COLUMBUS (WCMH) — For Tyara Thomas, a prayer event seemed like the perfect place to show her son, David, the action going on in the community.
“I knew it would be peaceful so I wanted to bring them for that reason; but, just to see people that look like them standing in unity with them,” she said. “It does something inside to them when you know you’re not alone.”
David was far from alone. Supporters and prayers filled the steps to City Hall in downtown Columbus for the event put on by the African American Male Wellness Initiative.
“What we know is prayer works. So today we are having a prayer for black men,” said Perry Gregory, a member of the group. “We hope with prayer that we will start putting some solutions together to really target the inequities in African American men.”
Many took the bullhorn to speak on those inequities, and how there are two racial crises right now: police brutality and COVID-19.
“The disproportionate impact of coronavirus on people of color, it’s a symptom of a larger systemic issue and that’s racism and that is poverty and that is discrimination,” said Dr. Darrell Gray, a physician at Ohio State Wexner Medical Center.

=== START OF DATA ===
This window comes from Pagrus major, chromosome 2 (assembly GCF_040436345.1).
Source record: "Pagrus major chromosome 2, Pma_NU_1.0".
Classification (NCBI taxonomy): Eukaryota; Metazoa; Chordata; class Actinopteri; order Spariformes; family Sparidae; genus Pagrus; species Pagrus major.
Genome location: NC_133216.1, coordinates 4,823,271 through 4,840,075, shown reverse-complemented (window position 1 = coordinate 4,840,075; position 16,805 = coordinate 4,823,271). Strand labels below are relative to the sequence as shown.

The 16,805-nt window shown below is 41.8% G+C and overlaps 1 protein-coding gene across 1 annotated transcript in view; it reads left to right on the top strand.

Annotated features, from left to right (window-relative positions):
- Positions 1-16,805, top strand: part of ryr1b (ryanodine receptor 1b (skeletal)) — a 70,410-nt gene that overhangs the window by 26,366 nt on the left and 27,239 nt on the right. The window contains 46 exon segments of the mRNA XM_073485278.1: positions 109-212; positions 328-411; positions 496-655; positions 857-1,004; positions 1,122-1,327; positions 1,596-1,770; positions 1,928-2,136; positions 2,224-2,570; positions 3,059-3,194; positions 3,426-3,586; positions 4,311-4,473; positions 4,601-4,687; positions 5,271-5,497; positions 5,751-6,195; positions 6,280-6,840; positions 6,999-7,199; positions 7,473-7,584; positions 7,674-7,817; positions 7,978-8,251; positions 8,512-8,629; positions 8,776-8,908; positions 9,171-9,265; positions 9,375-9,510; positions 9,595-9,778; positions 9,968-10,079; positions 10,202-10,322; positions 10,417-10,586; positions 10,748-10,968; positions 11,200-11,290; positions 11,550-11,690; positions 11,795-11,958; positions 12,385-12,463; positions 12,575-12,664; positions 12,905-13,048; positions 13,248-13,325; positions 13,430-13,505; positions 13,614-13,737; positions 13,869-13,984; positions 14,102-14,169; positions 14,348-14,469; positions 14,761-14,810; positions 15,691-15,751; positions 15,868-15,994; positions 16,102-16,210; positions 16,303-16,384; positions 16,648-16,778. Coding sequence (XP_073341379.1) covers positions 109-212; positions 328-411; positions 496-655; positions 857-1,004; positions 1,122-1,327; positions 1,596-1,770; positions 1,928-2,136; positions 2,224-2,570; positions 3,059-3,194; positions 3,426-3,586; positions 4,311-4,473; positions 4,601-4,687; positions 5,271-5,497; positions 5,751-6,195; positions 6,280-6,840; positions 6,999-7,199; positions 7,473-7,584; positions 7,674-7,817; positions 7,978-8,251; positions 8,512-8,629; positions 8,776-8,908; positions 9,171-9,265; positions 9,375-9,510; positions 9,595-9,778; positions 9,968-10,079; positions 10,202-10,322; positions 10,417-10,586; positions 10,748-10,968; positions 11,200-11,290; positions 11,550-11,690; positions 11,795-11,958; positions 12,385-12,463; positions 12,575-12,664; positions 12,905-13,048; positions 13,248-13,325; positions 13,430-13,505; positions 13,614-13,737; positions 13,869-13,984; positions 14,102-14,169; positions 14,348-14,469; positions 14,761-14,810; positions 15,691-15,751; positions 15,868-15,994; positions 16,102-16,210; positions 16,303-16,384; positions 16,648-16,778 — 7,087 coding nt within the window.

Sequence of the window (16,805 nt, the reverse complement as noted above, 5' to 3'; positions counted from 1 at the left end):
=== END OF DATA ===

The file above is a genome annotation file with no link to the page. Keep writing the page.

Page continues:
“Both of those things are linked: the disparities we see in the COVID-19 pandemic and what we see with police brutality,” added Dr. Joshua Joseph, an assistant professor of medicine at Ohio State Wexner Medical Center. “They both have the common sources. And we have to take care of those sources, and that’s why it’s important.”
Community and religious leaders at the event also made it clear: this support, this conversation cannot end tonight, tomorrow, or in the coming weeks, months, or years.
“We have to keep it going beyond this, beyond the crisis. One way we keep it going is, as was mentioned today, holding everyone accountable,” said Bishop Harold Rayford. “We saw people coming together, the mayor was here, the chief of police was here, and the heard us pray not only against racism but for everybody involved in this very real test that we’re facing.”
After speeches were made, the group came together in prayer, alongside Columbus Mayor Andrew Ginther. They prayed for the mayor, they prayed for the police, and they prayed for Columbus.
Tyara said she was happy she got to experience this moment with her son and pray alongside him for his future and for the future of the community.
“For unity, not just for black people to come together, but for all of us to come together as a human race,” she said.
And what did David pray for?
“For the world to be better!” he exclaimed.
The African American Male Wellness Initiative is still have its 17th annual walk this year on Aug. 8.